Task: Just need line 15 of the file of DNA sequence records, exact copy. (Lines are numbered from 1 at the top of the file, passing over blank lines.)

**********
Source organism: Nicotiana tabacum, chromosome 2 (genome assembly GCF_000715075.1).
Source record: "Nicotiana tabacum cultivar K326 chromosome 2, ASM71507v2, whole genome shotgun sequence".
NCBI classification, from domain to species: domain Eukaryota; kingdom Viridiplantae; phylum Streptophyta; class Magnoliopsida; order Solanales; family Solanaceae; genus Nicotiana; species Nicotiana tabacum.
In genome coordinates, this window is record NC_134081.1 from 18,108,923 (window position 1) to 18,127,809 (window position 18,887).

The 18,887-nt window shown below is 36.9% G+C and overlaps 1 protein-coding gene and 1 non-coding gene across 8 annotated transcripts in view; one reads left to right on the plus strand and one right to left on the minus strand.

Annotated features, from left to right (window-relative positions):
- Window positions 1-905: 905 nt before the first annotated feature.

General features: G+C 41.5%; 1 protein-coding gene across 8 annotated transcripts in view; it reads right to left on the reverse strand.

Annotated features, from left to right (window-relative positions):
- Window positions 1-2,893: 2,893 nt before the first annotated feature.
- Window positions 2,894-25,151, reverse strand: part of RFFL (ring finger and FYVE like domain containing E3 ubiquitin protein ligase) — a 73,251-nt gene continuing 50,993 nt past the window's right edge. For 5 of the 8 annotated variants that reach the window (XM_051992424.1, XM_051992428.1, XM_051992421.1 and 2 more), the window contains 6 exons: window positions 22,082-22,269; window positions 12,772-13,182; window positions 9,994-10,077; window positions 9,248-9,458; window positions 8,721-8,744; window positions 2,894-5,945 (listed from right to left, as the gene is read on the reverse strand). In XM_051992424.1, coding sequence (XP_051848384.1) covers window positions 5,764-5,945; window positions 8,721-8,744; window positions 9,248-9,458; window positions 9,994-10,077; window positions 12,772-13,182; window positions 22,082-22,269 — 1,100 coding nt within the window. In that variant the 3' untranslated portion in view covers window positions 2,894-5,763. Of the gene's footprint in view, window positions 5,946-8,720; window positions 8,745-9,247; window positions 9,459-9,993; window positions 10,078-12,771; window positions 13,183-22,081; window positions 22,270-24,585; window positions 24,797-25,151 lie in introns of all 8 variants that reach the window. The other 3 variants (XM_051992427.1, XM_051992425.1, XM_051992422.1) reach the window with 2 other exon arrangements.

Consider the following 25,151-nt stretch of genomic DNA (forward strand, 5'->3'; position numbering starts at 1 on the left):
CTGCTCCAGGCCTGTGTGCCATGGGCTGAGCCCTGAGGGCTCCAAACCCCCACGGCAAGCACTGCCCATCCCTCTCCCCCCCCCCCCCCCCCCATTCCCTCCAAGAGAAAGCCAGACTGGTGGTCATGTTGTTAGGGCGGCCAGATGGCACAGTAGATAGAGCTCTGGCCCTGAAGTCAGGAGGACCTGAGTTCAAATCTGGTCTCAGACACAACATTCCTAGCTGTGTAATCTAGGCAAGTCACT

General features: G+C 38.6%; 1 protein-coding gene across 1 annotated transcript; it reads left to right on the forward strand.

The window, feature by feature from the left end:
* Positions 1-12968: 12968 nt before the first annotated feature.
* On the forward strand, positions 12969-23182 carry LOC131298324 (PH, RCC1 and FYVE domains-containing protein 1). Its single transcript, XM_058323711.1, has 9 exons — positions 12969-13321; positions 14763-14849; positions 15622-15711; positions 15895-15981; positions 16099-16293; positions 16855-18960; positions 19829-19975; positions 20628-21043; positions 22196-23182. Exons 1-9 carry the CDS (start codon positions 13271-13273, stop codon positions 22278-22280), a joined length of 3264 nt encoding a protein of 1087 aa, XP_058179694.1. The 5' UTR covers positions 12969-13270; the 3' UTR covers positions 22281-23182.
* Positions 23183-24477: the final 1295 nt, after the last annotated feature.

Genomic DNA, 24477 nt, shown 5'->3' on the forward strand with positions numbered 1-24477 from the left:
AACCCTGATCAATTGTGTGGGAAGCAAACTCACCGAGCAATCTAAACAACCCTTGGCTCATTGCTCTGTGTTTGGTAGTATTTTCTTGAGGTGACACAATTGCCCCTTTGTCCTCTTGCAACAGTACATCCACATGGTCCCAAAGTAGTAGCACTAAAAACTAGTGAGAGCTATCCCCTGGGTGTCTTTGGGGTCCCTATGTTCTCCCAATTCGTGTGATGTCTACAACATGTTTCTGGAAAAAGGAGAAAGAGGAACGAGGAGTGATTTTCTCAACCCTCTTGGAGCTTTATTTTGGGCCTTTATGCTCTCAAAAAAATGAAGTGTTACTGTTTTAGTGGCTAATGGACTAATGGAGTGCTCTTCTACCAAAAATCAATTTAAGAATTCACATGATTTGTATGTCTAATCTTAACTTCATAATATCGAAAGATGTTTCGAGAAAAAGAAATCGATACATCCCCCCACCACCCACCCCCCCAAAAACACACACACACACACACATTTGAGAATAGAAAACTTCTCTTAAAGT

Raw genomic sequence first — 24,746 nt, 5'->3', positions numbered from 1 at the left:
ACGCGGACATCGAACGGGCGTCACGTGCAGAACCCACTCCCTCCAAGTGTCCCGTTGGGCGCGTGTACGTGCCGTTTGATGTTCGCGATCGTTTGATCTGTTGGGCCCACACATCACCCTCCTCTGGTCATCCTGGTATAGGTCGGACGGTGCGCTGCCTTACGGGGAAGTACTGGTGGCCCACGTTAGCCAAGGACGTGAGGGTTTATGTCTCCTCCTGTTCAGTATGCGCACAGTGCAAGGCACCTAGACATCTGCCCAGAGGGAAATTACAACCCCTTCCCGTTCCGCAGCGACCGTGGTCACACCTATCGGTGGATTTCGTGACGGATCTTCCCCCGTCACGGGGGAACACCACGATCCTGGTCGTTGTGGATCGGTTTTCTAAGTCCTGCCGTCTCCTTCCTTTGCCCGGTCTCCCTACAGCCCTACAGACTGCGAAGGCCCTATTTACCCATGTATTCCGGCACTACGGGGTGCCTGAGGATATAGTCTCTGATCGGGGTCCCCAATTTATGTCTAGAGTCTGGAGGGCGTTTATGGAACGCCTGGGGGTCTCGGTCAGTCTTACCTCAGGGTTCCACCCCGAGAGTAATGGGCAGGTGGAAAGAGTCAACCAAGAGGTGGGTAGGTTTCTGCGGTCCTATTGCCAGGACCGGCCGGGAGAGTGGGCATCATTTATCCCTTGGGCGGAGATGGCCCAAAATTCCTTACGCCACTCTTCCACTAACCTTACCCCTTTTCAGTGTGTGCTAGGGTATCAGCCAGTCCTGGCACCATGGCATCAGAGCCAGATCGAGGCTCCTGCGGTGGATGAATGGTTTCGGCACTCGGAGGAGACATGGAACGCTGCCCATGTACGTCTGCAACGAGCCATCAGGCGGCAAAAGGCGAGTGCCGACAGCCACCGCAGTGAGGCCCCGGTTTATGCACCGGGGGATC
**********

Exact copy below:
The window, feature by feature from the left end: